Phil Waywell

Science has always been a large part of my life, mostly because I never stopped asking questions when I was a child. Some of my favourites were (and still are); “will my eyes pop out if I keep them open when I sneeze?”, “why does my voice sound different when I hear a recording of myself?” and “why would anyone think Marmite tastes nice?”.

My natural curiosity continued through my school days, helped in no small part by some fantastic teachers and I eventually chose to study A levels in Chemistry, Maths and Physics.  I soon realised that chemistry was my strongest subject, so when it came time to choose a degree course it had to be chemistry. Making a short hop across the Pennines, I began my Masters in Chemistry at the University of Sheffield. I enjoyed my time as an undergraduate in Sheffield immensely and decided that I wanted to combine my love of the city and my passion for science by continuing to study there for a PhD (I’m writing up my thesis at the moment). My research has concentrated on figuring out the structures that form when certain molecules bind to DNA, which means I've had the chance to work with some amazing chemists and biologists.

For the last few years, I've increasingly become involved in the promotion of science both to school students and the general public. Having spoken to hundreds of people, from a wide range of backgrounds, I have come to realise that everyone has a scientist inside them. Your scientist is the little voice you hear when you question something amazing, such as the colour of the sky during a sunset, or when something doesn't quite go to plan, like forgetting to put yeast in your bread dough. After all, when you think about it, science is all about asking questions and then finding the answers.

As Project Organiser for Cafe Sci, I’m looking forward to having the chance to bring together school students who share my love of science and the scientists who can provide the answers to our questions.


Ann Grand

Like a lot of people these days, I don’t have a job so much as a portfolio. As well as working for Café Scientifique, I’m also Company Secretary for Cyberlife Research Ltd and a freelance copy-editor.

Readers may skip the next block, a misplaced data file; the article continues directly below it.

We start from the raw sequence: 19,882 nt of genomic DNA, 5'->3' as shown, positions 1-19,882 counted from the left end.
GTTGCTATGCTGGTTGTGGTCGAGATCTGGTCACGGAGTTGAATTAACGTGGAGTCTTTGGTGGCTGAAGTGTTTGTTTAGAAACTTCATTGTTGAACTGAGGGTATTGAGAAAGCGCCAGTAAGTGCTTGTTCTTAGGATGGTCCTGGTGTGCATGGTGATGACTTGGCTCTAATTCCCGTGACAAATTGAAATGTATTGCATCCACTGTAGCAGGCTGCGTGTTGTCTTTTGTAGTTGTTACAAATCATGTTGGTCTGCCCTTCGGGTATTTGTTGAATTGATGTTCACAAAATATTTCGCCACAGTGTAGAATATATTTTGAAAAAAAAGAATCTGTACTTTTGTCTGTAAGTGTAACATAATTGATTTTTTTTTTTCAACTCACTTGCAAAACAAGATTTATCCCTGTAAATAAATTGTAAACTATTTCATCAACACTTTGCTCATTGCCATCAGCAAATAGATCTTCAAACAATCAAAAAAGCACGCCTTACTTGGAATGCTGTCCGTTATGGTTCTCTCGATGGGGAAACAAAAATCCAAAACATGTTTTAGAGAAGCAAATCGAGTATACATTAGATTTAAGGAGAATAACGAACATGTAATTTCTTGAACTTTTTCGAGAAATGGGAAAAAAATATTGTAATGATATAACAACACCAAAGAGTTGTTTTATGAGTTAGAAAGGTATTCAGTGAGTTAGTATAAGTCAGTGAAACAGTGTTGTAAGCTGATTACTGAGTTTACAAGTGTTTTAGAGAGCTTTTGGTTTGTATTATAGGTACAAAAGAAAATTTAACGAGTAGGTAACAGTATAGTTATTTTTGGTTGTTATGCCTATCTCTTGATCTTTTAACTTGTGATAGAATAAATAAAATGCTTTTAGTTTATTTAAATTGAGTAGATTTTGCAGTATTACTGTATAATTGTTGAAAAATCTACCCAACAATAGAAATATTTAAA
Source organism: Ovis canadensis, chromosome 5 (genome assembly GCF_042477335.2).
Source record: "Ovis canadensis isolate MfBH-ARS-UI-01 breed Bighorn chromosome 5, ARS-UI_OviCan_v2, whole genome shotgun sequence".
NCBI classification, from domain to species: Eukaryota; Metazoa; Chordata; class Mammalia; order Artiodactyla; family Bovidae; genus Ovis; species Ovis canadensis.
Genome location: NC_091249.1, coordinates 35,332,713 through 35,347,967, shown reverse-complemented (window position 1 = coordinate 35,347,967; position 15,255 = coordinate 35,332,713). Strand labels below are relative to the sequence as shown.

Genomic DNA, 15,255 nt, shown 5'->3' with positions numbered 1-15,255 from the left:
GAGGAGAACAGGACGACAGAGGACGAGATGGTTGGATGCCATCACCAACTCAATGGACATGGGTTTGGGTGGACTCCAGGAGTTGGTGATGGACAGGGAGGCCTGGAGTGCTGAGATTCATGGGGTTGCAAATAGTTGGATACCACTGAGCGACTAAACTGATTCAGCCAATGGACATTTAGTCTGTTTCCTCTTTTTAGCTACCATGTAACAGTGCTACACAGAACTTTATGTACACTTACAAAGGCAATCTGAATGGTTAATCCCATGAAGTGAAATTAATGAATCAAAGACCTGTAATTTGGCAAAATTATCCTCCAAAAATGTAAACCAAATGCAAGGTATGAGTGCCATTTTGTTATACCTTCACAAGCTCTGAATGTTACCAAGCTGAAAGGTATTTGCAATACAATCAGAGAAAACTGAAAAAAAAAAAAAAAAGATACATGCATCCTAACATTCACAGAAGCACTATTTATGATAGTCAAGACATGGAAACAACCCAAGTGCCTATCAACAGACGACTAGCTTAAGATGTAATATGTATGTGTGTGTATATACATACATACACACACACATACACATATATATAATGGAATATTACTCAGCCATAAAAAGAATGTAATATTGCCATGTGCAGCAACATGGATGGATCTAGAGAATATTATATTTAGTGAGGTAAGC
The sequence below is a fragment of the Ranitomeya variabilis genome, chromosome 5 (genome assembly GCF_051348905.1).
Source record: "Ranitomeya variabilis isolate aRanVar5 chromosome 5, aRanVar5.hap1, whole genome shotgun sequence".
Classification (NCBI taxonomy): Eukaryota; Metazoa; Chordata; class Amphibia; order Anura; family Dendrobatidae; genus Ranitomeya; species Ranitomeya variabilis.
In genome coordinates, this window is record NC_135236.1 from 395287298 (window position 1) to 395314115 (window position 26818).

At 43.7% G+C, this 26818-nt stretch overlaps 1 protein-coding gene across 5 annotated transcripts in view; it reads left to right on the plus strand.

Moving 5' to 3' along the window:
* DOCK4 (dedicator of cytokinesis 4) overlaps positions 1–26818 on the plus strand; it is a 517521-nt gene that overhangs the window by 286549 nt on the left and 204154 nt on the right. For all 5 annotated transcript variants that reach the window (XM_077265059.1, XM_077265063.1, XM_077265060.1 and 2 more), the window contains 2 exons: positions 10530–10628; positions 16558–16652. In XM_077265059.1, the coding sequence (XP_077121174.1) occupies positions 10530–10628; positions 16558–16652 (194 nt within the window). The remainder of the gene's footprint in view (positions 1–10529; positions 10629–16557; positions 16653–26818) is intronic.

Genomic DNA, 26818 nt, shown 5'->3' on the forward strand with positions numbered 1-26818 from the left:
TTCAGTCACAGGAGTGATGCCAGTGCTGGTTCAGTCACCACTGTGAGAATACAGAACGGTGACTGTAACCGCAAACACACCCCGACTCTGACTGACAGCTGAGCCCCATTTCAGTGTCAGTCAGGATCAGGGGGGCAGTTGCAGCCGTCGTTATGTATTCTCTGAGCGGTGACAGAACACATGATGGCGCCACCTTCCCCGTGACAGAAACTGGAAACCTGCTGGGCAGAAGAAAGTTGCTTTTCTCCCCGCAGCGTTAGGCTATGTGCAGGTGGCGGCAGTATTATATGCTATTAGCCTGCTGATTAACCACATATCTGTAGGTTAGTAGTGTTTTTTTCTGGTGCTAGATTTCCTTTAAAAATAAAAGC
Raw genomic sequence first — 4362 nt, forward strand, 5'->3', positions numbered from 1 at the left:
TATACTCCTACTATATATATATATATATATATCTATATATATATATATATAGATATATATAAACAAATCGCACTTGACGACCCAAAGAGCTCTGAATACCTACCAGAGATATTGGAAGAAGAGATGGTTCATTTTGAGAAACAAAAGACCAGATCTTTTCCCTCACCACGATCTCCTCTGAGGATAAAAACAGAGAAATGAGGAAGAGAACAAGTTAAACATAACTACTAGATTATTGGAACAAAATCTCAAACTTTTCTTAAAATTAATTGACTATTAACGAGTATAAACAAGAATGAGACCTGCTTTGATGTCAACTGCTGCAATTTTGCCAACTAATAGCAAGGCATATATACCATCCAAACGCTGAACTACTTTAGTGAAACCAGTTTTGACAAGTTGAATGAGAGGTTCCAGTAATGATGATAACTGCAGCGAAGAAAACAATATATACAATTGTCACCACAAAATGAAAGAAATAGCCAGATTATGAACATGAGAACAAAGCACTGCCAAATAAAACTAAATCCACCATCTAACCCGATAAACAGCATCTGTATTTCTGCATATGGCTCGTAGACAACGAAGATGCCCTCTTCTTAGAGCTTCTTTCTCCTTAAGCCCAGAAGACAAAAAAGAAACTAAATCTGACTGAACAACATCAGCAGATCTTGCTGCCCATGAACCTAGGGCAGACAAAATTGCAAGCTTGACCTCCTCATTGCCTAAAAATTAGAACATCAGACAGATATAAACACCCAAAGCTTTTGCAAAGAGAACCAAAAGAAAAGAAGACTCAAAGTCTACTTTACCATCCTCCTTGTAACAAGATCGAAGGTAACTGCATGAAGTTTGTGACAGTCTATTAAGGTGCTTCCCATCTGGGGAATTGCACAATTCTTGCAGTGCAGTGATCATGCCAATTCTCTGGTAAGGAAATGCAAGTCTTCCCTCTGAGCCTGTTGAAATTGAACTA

But you want to know why I’m interested in science.

Science has long been a passion of mine. Although never a practising scientist, I've read about it, thought about it, tried to understand it (even attempted to explain it!) for most of my life. I took science A-levels at a time when this was still very unusual for girls. From college, I went on to be a biology teacher and later took an Open University degree, studying topics from geology, to systems theory, to the politics of health care. Although not a great success as a teacher, my passion for communicating the excitement and exhilaration science can bring was undimmed. Eventually, I was able to leave teaching when my ex-husband achieved immortality as a digital god, as a result of writing the computer game, Creatures. Go to his website to read more about that.

This was great, because through him, I had the privilege of meeting some of my intellectual heroes (and some people who've become new heroes). I was able to listen to, talk to and meet with scientists at the leading edge of their fields. I had the chance to ask questions, to listen to the answers, to be challenged and generally to develop my own understanding. I've been pleasantly surprised at my heroes' willingness to explain their ideas, answer dumb questions and take an outsider's view of their work seriously. Doesn’t this sound exactly like what Café Scientifique is about? That’s why I wanted to make it possible for more people to have those chances.

So, in 2003, I started the Bristol Cafe Scientifique, a member of the world-wide Cafe Scientifique family. Although I’ve now stepped back from organising the cafe, I’m still an enthusiastic attender and I’m able to keep in touch with the world-wide family because part of my role with café sci is to look after the website for Café Scientifique. And from my interest in cafe scientifique, I segued neatly into my role with cafe sci ...